Professor Stefanie Gänger, chair of global history at the University of Heidelberg, Cologne will act as Co-Director. Gänger is a former member of Osterhammel’s Konstanz-based research group “Global Processes”, a Cambridge alumnai and a specialist on Latin American history, with . Her first book (Oxford University Press) was on the collecting and study of pre-Columbian antiquities in independent Latin America, and her second monograph investigating the global circulation of medical drugs around 1800 is currently being reviewed for publication by Cambridge University Press.

Sub-project One: Global History and the Problems of Today

Fellowships and Lecture-Workshops

  1. Four (perhaps more, depending on the actual costs of Sub-project Two) junior fellowships of six months each, two in summer 2020 and another pair in summer 2021probably in consecutive semesters from autumn 2019 to summer 2021. The international advertisement of the fellowships will be addressed to postdocs in an advanced stage of writing their second book (Habilitation). They should work on topics from the "long" twentieth-century's global history not excluding those that place the twentieth century in a long-term perspective. Successful applicants should also have a distinct interest in issues of theory and historical methodology.
  2. A series of seven five to eight Balzan-FRIAS Lectures, beginning in early 2020, by senior scholars in global – (and international –) history, with an overarching title “Global History and the Problems of Today”. The public lecture itself will be accompanied by a seminar (master class) conducted by the guest speaker on the following day. This seminar will be organized in conjunction with the Balzan-FRIAS Fellows in residence at the time. It will be open to the FRIAS community, to teachers and students of history and neighbouring disciplines atin Freiburg, and above all, to PhD students from a catchment area that loosely comprises Southwestern Germany, Alsace, Switzerland and Northern Italyvisitors from outside. The lectures, supplemented with chapters by Osterhammel and possibly a few more invited contributors, are intended to will be published by a major publishing houseas as the Balzan-FRIAS Lectures.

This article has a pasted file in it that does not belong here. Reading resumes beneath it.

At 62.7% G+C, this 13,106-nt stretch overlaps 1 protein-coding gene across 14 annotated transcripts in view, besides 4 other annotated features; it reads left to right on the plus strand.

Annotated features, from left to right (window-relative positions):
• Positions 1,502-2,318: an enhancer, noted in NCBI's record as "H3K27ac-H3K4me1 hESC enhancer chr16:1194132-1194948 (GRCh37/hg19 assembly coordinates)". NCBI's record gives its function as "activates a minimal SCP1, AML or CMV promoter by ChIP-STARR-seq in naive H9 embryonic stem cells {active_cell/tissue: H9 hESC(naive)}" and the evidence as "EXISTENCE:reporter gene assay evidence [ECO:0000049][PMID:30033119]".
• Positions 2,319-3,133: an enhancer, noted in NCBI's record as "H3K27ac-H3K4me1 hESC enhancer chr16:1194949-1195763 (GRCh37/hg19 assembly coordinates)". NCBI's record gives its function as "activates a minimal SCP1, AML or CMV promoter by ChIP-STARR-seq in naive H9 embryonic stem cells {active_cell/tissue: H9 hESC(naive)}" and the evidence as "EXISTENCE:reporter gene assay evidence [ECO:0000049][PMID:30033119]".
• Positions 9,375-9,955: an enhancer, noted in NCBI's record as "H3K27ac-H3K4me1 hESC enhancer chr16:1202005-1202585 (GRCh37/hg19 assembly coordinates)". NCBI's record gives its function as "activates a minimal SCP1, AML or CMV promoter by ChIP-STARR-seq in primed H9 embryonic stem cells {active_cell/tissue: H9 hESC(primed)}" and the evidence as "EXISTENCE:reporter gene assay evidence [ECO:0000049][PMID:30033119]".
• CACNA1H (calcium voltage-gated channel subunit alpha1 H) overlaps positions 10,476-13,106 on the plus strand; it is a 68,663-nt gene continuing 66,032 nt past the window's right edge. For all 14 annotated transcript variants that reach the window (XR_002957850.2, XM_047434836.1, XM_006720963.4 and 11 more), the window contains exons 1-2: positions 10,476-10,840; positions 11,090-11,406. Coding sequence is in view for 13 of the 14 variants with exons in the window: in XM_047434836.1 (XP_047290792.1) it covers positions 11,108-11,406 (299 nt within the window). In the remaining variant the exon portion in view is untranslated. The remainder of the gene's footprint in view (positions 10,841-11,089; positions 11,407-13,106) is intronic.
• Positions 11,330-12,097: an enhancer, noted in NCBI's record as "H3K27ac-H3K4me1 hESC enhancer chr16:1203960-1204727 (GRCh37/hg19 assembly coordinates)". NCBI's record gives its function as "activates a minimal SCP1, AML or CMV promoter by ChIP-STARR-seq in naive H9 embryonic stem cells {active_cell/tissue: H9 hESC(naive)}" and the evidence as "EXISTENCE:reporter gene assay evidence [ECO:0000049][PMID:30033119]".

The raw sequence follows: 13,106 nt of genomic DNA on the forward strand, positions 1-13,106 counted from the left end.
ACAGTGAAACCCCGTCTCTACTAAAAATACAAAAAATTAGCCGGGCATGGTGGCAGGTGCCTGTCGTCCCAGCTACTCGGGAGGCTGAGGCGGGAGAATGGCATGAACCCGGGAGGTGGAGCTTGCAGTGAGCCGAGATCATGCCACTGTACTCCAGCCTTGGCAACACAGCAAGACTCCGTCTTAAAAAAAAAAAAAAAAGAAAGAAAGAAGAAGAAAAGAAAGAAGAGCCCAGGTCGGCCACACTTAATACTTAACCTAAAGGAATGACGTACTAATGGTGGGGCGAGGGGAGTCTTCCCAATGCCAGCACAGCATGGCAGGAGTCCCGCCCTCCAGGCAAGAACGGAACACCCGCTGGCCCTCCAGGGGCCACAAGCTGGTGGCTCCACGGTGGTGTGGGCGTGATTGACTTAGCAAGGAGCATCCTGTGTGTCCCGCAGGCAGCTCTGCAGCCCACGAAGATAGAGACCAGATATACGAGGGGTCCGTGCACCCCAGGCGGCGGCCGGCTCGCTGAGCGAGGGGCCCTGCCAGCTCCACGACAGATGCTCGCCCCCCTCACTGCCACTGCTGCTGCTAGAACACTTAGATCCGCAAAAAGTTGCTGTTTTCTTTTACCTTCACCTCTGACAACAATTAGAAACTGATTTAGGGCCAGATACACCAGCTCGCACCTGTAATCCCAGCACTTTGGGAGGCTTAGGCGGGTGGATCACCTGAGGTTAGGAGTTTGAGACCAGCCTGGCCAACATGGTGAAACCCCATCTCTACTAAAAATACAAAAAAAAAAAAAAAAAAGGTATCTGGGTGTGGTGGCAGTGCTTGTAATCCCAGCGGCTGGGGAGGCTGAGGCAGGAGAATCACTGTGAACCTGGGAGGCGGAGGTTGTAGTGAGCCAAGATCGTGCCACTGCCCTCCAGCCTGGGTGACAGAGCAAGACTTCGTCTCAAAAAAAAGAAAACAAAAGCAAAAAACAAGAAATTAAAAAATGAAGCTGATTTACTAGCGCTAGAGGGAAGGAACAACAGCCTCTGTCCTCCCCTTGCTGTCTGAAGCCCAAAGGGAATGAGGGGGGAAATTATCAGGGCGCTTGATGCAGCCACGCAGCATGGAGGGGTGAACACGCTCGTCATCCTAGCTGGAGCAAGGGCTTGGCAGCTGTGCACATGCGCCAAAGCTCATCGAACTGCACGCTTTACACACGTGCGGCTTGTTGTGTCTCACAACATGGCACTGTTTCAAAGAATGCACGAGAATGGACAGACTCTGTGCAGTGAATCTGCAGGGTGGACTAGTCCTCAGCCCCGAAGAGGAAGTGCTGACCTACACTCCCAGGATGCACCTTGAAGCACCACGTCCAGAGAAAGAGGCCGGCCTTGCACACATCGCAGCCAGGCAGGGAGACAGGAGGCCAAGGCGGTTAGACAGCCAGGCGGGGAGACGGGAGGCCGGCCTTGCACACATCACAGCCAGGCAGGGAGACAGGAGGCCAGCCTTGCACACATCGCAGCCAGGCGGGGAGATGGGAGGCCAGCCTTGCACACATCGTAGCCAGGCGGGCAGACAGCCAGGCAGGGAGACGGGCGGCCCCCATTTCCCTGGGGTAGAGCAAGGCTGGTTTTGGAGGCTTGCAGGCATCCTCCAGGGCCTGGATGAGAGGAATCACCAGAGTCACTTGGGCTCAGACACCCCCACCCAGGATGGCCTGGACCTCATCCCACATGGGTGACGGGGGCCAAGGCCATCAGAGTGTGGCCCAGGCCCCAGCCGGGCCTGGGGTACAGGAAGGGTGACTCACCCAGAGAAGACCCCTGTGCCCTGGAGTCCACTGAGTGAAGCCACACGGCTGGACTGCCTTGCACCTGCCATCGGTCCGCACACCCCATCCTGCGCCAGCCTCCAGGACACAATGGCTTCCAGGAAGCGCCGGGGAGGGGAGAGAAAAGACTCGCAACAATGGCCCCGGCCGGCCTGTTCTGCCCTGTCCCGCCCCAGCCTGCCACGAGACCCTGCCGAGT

Sub-project Two: Disconnected Histories: Global History and Regional Dynamics

Conferences and Edited Volume

Three conferences will bring together scholars from all career stages. Aims of this part of the project are similar to those of Sub-project One: to bridge the gap between generations and to allow young scholars to become better acquainted with senior figures in the field. However, Sub-project Two is more focused, with a topical contribution based on the notion of global history as committed to connections and connectivity, that is to say, as the historical study of ever-closer integration in many different fields from trade and migration to information technology. Today’s world is subject to an increasing decoupling of the specific logic and dynamic of regions and of societal sub-systems with global trends that affect humanity in its entirety. Globalization has different effects on regional systems, and there is no steady progress towards increasing connectivity. The Balzan-FRIAS Project will study this kind of dissociation in its historical dimension during the historical period with which Osterhammel is most familiar, i.e., history since about 1700. Unlike existing studies, the project will explore phenomena of disconnection, or in other words, the variable and often contradictory relationship between different levels of integration.

Conference 1 will be a small planning workshop held at FRIAS. It will deal with historical theories of globalization, focusing on "connections / disconnections", yielding a conceptual paper to serve as a blueprint guidelines for the subsequent conferences.

Conference 2 will move to HeidelbergStockholm in conjunction with geographer and historian Mark Bassin. It will focus on take up case studies from around the world, ca. 1700-1920.

Conference 3 will again take place at FRIASin Cologne or Heidelberg. It will be on the twentieth century. In this phase, Gänger and Osterhammel will select papers from the three conferences and prepare them for publication in a one-volume collection.